The SHADE_SURF procedure creates a shaded-surface representation of a regular or nearly-regular gridded surface with shading from either a light source model or from a user-specified array of intensities. Displays are easily constructed depicting the surface elevation of a variable shaded as a function of itself or another variable. This procedure and its parameters are similar to SURFACE, but it renders the visible surface as a shaded image rather than a mesh. Given a regular or near-regular grid of elevations it produces a shaded-surface representation of the data with hidden surfaces removed.

The SET_SHADING Procedure procedure can be used to control the direction of the light source and other shading parameters.

If the graphics output device has scalable pixels (e.g., PostScript), the output image is scaled so that its largest dimension is less than or equal to 512 (unless the PIXELS keyword is set to some other value). This default resolution may not be high enough for some datasets. If your output looks jagged or “stair-stepped”, try specifying a larger value with the PIXELS keyword.

When outputting to a device that prints black on a white background, (e.g., PostScript), pixels that contain the background color index of 0 are set to white.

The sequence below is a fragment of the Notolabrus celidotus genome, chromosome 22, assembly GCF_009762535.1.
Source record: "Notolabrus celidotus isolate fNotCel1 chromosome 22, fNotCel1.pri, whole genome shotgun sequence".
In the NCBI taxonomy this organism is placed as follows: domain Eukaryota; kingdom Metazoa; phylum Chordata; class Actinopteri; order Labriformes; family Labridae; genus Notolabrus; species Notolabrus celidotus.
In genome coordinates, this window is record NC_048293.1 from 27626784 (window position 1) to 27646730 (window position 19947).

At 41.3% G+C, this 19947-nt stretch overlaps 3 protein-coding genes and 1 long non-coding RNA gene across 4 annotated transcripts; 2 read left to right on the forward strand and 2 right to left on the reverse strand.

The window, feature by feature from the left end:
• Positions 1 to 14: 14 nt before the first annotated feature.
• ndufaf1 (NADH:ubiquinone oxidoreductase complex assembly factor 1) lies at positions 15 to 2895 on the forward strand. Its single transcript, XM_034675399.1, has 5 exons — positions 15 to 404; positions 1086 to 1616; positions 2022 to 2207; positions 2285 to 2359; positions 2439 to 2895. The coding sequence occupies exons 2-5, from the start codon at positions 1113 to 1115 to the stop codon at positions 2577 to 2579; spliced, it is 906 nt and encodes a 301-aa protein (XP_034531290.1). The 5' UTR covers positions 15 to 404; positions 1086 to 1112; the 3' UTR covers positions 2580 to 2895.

### Restrictions

If the *(X, Y)* grid is not regular or nearly regular, errors in hidden line removal will occur. If the T3D keyword is set, the 3-D to 2-D transformation matrix contained in !P.T must project the Z axis to a line parallel to the device Y axis, or errors will occur. The SHADE_SURF_IRR procedure can be used to render many datasets that do not meet these requirements. Irregularly-gridded data can also be made interpolated to a regular grid using the TRIGRID and TRIANGULATE routines.

### Default Transformation

If the AX, AZ, and T3D keywords are not set, then the default transformation is used. The default transformation starts by rotating AX by –90 degrees to tip the surface down flat, followed by a Z-axis rotation of 30 degrees, and then an X-axis rotation of 30 degrees. Finally, the surface is translated and scaled so it ends up in the middle of the window. This is equivalent to the following code:

t3d, /reset, rotate=[-90,0,0] ; lie flat in X

t3d, rotate=[0,30,0] ; rotate 30deg in Y, really rotating in Z since we're flat

t3d, rotate=[30,0,0] ; rotate 30deg back up in X

`; Scale and translate so the surface fits nicely in the window.`

`pmin = 1e30`

`pmax = -1e30`

for i = 0, 7 do begin ; Find 8 corners

p = [ i and 1, (i/2) and 1, ((i/4) and 1),1] # !p.t

p = p / p[3] ; normalize homogenous coords

pmin = pmin < p

pmax = pmax > p

`endfor`

t3d, translate = [ -pmin[0], -pmin[1], -pmin[2]]

t3d, scale = 1. / (pmax[0:2] - pmin[0:2])

## Syntax

SHADE_SURF, *Z* [, *X*, *Y*] [, AX=*degrees*] [, AZ=*degrees*] [, IMAGE=*variable*] [, MAX_VALUE=*value*] [, MIN_VALUE=*value*] [, PIXELS=*pixels*] [, /SAVE] [, SHADES=*array*] [, /XLOG] [, /YLOG]

**Graphics Keywords:**[, CHARSIZE=*value*] [, CHARTHICK=*integer*] [, COLOR=*value*] [, /DATA| , /DEVICE| , /NORMAL] [, FONT=*integer*] [, /NODATA] [, POSITION=*[X _{0}*,

*Y*,

_{0}*X*,

_{1}*Y*

_{1}*]*] [, SUBTITLE=

*string*] [, /T3D] [, THICK=

*value*] [, TICKLEN=

*value*] [, TITLE=

*string*]

[, {X | Y | Z} CHARSIZE=

*value*]

[, {X | Y | Z} GRIDSTYLE=

*integer*{0 to 5}]

[, {X | Y | Z}MARGIN=

*[left*,